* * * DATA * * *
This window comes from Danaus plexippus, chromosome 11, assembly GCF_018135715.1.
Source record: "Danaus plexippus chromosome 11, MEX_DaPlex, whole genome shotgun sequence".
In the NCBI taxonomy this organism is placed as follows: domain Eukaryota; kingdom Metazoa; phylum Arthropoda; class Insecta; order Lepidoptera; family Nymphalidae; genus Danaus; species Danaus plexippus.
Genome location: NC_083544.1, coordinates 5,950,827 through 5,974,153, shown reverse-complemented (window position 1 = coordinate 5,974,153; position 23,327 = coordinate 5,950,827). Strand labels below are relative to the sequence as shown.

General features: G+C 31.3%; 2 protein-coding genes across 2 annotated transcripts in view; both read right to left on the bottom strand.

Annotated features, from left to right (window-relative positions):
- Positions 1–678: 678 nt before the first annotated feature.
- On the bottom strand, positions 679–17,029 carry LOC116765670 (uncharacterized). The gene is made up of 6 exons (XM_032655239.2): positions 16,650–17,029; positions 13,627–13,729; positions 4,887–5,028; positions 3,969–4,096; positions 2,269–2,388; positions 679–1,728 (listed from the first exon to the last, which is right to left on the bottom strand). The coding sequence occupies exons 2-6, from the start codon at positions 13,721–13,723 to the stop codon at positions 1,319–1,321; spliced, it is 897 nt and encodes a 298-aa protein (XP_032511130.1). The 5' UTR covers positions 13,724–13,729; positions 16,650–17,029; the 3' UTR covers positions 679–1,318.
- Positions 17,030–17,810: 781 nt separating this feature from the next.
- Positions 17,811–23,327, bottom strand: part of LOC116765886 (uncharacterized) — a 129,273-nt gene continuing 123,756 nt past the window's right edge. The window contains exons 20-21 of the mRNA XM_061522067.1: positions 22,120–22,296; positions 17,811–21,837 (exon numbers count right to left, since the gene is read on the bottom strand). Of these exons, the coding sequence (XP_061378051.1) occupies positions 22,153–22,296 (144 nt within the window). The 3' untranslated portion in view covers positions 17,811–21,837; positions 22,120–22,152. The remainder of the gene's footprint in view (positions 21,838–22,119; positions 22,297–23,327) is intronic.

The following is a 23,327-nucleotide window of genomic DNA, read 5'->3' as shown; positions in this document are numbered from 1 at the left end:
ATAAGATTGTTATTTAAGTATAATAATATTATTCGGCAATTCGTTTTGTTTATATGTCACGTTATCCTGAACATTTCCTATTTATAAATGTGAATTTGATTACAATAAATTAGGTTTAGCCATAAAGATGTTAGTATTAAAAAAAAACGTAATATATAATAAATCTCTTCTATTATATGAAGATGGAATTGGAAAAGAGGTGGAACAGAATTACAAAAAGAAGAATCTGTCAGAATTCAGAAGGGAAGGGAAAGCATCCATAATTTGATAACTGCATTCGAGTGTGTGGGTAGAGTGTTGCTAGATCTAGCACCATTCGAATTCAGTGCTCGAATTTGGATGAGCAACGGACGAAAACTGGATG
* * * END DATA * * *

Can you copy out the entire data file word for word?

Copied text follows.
This window comes from Danaus plexippus, chromosome 11, assembly GCF_018135715.1.
Source record: "Danaus plexippus chromosome 11, MEX_DaPlex, whole genome shotgun sequence".
In the NCBI taxonomy this organism is placed as follows: domain Eukaryota; kingdom Metazoa; phylum Arthropoda; class Insecta; order Lepidoptera; family Nymphalidae; genus Danaus; species Danaus plexippus.
Genome location: NC_083544.1, coordinates 5,950,827 through 5,974,153, shown reverse-complemented (window position 1 = coordinate 5,974,153; position 23,327 = coordinate 5,950,827). Strand labels below are relative to the sequence as shown.

General features: G+C 31.3%; 2 protein-coding genes across 2 annotated transcripts in view; both read right to left on the bottom strand.

Annotated features, from left to right (window-relative positions):
- Positions 1–678: 678 nt before the first annotated feature.
- On the bottom strand, positions 679–17,029 carry LOC116765670 (uncharacterized). The gene is made up of 6 exons (XM_032655239.2): positions 16,650–17,029; positions 13,627–13,729; positions 4,887–5,028; positions 3,969–4,096; positions 2,269–2,388; positions 679–1,728 (listed from the first exon to the last, which is right to left on the bottom strand). The coding sequence occupies exons 2-6, from the start codon at positions 13,721–13,723 to the stop codon at positions 1,319–1,321; spliced, it is 897 nt and encodes a 298-aa protein (XP_032511130.1). The 5' UTR covers positions 13,724–13,729; positions 16,650–17,029; the 3' UTR covers positions 679–1,318.
- Positions 17,030–17,810: 781 nt separating this feature from the next.
- Positions 17,811–23,327, bottom strand: part of LOC116765886 (uncharacterized) — a 129,273-nt gene continuing 123,756 nt past the window's right edge. The window contains exons 20-21 of the mRNA XM_061522067.1: positions 22,120–22,296; positions 17,811–21,837 (exon numbers count right to left, since the gene is read on the bottom strand). Of these exons, the coding sequence (XP_061378051.1) occupies positions 22,153–22,296 (144 nt within the window). The 3' untranslated portion in view covers positions 17,811–21,837; positions 22,120–22,152. The remainder of the gene's footprint in view (positions 21,838–22,119; positions 22,297–23,327) is intronic.

The following is a 23,327-nucleotide window of genomic DNA, read 5'->3' as shown; positions in this document are numbered from 1 at the left end:
ATAAGATTGTTATTTAAGTATAATAATATTATTCGGCAATTCGTTTTGTTTATATGTCACGTTATCCTGAACATTTCCTATTTATAAATGTGAATTTGATTACAATAAATTAGGTTTAGCCATAAAGATGTTAGTATTAAAAAAAAACGTAATATATAATAAATCTCTTCTATTATATGAAGATGGAATTGGAAAAGAGGTGGAACAGAATTACAAAAAGAAGAATCTGTCAGAATTCAGAAGGGAAGGGAAAGCATCCATAATTTGATAACTGCATTCGAGTGTGTGGGTAGAGTGTTGCTAGATCTAGCACCATTCGAATTCAGTGCTCGAATTTGGATGAGCAACGGACGAAAACTGGATG